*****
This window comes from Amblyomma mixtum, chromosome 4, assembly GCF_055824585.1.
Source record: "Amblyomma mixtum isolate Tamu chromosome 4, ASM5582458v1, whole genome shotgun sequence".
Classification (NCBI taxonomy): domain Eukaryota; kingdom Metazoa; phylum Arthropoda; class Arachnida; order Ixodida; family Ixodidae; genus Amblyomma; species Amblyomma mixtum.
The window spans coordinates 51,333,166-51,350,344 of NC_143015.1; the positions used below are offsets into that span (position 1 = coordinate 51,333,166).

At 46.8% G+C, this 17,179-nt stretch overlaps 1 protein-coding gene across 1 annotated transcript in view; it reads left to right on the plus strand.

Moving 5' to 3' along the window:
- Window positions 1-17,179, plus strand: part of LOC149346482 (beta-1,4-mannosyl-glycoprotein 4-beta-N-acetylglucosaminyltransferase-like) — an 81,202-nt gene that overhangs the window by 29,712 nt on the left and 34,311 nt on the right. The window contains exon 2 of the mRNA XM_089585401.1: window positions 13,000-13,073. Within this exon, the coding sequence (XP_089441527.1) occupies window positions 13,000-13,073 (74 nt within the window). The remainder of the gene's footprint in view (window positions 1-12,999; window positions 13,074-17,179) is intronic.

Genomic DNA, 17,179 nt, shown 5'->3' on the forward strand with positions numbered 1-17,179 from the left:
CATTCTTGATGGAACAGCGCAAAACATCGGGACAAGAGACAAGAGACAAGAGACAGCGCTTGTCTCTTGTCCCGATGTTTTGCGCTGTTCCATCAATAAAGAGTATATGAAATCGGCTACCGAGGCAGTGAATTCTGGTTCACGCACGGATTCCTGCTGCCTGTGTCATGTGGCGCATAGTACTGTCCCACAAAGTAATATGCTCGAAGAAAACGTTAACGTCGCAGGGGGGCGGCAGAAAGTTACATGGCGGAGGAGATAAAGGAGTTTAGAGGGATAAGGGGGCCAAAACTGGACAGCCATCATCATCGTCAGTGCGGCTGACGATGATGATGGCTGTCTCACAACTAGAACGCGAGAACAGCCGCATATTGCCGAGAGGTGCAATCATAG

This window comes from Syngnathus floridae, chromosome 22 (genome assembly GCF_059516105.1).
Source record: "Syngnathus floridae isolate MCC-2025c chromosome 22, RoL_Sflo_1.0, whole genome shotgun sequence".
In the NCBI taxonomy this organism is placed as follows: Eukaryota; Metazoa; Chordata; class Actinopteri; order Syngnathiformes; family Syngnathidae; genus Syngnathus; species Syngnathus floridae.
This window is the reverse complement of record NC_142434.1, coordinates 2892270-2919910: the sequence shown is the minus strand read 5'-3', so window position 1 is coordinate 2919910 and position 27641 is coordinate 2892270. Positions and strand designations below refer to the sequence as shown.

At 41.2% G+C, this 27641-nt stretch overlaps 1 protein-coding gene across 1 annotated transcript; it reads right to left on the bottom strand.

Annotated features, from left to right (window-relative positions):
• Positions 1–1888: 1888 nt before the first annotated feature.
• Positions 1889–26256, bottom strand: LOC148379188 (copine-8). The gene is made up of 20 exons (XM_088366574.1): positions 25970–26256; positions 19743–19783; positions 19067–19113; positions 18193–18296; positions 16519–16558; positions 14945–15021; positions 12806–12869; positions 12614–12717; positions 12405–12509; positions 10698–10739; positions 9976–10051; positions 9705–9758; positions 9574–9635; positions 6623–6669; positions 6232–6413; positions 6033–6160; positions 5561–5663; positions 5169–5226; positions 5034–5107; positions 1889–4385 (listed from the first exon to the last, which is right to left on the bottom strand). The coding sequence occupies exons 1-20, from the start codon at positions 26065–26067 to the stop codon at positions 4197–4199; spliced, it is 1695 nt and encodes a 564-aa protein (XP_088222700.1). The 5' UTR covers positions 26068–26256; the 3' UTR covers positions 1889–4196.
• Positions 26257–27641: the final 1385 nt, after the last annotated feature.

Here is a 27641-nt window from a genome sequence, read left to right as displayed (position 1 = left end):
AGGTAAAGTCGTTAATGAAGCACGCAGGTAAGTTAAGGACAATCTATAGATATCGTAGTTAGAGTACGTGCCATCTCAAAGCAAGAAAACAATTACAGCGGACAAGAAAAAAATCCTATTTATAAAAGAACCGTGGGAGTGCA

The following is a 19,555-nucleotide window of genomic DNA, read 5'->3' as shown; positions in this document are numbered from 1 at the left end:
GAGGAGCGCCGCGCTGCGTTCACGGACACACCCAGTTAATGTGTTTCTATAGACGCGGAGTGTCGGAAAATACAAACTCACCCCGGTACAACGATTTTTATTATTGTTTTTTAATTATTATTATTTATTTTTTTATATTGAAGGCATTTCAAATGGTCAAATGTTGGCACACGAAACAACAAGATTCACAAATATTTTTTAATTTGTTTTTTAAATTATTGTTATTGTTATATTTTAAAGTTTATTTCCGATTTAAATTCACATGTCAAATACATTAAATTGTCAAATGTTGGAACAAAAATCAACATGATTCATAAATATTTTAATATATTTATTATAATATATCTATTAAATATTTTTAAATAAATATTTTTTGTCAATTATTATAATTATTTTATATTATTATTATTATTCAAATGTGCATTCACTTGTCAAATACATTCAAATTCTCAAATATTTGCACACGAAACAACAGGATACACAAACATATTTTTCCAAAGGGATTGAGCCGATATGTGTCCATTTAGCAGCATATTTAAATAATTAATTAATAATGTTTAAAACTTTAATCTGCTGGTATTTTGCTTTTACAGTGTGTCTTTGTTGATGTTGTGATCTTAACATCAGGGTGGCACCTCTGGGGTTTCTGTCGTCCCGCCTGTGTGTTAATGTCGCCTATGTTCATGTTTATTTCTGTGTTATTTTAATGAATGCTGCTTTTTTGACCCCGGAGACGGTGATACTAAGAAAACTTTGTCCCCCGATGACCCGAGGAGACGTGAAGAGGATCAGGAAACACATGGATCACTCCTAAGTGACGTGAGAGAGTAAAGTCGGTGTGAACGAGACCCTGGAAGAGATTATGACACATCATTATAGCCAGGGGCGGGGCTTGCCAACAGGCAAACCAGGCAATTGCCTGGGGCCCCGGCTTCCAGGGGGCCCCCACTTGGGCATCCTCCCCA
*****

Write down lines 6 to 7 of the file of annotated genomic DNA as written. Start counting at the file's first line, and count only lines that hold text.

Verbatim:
Moving 5' to 3' along the window:
- Window positions 1-17,179, plus strand: part of LOC149346482 (beta-1,4-mannosyl-glycoprotein 4-beta-N-acetylglucosaminyltransferase-like) — an 81,202-nt gene that overhangs the window by 29,712 nt on the left and 34,311 nt on the right. The window contains exon 2 of the mRNA XM_089585401.1: window positions 13,000-13,073. Within this exon, the coding sequence (XP_089441527.1) occupies window positions 13,000-13,073 (74 nt within the window). The remainder of the gene's footprint in view (window positions 1-12,999; window positions 13,074-17,179) is intronic.